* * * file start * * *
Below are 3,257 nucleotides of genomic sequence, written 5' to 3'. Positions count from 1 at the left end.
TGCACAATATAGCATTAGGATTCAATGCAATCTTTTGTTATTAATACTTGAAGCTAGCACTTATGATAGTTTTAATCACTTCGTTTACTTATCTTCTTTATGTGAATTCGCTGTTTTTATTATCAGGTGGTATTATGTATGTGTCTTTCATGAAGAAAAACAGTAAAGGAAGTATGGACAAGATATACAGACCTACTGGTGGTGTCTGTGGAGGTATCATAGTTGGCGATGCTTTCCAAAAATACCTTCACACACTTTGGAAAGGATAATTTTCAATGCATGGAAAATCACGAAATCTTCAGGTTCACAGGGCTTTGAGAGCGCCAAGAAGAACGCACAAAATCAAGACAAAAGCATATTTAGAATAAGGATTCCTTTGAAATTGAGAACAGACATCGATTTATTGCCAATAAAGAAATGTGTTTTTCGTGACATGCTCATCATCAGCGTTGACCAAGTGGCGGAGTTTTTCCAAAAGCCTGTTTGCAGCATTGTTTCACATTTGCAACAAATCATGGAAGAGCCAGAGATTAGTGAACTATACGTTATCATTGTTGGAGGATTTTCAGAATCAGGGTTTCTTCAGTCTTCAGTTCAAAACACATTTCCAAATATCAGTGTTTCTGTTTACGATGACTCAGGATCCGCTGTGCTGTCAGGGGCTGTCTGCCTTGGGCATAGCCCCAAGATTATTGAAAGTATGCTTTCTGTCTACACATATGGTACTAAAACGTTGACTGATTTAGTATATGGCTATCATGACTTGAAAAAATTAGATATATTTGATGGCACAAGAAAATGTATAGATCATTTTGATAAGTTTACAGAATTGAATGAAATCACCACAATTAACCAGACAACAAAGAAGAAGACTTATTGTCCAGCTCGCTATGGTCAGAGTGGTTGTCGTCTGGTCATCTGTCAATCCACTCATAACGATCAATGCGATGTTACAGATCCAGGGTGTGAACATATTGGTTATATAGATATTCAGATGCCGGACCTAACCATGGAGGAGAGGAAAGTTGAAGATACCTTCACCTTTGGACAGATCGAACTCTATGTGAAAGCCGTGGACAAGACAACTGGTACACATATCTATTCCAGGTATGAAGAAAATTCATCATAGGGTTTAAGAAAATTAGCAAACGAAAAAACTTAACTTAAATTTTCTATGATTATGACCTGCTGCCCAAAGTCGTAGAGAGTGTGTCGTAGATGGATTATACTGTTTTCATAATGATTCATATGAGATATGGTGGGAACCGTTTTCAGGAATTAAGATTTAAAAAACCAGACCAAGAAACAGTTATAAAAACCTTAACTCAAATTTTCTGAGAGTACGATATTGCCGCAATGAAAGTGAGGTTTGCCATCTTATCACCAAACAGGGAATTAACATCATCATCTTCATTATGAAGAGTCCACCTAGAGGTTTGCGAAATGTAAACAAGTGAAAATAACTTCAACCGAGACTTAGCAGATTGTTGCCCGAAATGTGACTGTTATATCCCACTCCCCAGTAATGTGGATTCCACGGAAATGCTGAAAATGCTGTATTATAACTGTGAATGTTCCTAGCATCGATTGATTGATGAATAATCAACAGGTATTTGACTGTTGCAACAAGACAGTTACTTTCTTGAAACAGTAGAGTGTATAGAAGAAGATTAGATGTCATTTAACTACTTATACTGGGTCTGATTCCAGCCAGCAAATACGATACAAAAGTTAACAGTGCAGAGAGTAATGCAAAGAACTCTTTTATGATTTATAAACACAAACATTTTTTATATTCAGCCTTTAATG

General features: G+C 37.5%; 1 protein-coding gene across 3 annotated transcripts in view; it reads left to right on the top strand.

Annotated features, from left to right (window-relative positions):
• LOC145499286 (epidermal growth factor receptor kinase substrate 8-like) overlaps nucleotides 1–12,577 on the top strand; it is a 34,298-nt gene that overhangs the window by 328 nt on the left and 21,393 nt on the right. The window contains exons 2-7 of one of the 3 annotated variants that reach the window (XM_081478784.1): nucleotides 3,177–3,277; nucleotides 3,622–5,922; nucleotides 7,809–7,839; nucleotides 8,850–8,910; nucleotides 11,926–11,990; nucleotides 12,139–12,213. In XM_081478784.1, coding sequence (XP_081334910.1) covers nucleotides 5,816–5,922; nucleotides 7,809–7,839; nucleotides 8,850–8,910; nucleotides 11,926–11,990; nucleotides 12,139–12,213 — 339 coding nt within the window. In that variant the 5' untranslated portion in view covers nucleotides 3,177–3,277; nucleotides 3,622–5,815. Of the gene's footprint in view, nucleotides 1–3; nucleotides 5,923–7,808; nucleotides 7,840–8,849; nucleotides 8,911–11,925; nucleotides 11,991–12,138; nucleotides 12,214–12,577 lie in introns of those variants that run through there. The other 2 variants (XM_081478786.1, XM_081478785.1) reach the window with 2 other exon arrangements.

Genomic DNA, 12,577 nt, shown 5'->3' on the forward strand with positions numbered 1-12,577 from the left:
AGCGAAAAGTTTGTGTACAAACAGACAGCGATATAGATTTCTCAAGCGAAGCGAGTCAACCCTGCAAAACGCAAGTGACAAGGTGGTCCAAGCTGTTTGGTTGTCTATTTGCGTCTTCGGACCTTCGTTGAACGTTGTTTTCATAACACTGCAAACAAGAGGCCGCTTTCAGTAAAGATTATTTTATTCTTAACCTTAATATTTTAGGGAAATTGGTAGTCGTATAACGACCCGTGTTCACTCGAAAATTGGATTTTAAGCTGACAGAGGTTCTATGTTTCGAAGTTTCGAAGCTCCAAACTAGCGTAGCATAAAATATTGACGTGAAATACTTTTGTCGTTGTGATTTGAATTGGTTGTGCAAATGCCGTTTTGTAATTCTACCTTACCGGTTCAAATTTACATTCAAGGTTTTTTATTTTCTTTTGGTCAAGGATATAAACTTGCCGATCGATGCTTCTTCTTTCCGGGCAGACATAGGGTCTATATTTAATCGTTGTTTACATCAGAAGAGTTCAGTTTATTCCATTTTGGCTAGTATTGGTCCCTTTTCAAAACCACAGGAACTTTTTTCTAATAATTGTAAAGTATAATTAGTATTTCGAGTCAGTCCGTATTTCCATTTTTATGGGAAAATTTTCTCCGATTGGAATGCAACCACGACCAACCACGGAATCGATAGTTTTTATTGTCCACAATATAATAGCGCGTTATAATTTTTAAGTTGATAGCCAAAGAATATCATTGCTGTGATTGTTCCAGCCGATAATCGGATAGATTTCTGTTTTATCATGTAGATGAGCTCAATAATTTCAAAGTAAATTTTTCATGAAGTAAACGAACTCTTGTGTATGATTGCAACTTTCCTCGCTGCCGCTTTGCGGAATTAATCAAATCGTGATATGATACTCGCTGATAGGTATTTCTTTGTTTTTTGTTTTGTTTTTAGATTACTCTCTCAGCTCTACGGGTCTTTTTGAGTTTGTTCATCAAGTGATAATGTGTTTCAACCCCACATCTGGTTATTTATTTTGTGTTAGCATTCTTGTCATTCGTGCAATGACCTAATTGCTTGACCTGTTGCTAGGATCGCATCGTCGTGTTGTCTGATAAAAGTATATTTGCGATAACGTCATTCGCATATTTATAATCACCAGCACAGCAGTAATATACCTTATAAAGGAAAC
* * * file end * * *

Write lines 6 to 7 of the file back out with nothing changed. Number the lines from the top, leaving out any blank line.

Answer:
Genomic DNA, 12,577 nt, shown 5'->3' on the forward strand with positions numbered 1-12,577 from the left:
AGCGAAAAGTTTGTGTACAAACAGACAGCGATATAGATTTCTCAAGCGAAGCGAGTCAACCCTGCAAAACGCAAGTGACAAGGTGGTCCAAGCTGTTTGGTTGTCTATTTGCGTCTTCGGACCTTCGTTGAACGTTGTTTTCATAACACTGCAAACAAGAGGCCGCTTTCAGTAAAGATTATTTTATTCTTAACCTTAATATTTTAGGGAAATTGGTAGTCGTATAACGACCCGTGTTCACTCGAAAATTGGATTTTAAGCTGACAGAGGTTCTATGTTTCGAAGTTTCGAAGCTCCAAACTAGCGTAGCATAAAATATTGACGTGAAATACTTTTGTCGTTGTGATTTGAATTGGTTGTGCAAATGCCGTTTTGTAATTCTACCTTACCGGTTCAAATTTACATTCAAGGTTTTTTATTTTCTTTTGGTCAAGGATATAAACTTGCCGATCGATGCTTCTTCTTTCCGGGCAGACATAGGGTCTATATTTAATCGTTGTTTACATCAGAAGAGTTCAGTTTATTCCATTTTGGCTAGTATTGGTCCCTTTTCAAAACCACAGGAACTTTTTTCTAATAATTGTAAAGTATAATTAGTATTTCGAGTCAGTCCGTATTTCCATTTTTATGGGAAAATTTTCTCCGATTGGAATGCAACCACGACCAACCACGGAATCGATAGTTTTTATTGTCCACAATATAATAGCGCGTTATAATTTTTAAGTTGATAGCCAAAGAATATCATTGCTGTGATTGTTCCAGCCGATAATCGGATAGATTTCTGTTTTATCATGTAGATGAGCTCAATAATTTCAAAGTAAATTTTTCATGAAGTAAACGAACTCTTGTGTATGATTGCAACTTTCCTCGCTGCCGCTTTGCGGAATTAATCAAATCGTGATATGATACTCGCTGATAGGTATTTCTTTGTTTTTTGTTTTGTTTTTAGATTACTCTCTCAGCTCTACGGGTCTTTTTGAGTTTGTTCATCAAGTGATAATGTGTTTCAACCCCACATCTGGTTATTTATTTTGTGTTAGCATTCTTGTCATTCGTGCAATGACCTAATTGCTTGACCTGTTGCTAGGATCGCATCGTCGTGTTGTCTGATAAAAGTATATTTGCGATAACGTCATTCGCATATTTATAATCACCAGCACAGCAGTAATATACCTTATAAAGGAAAC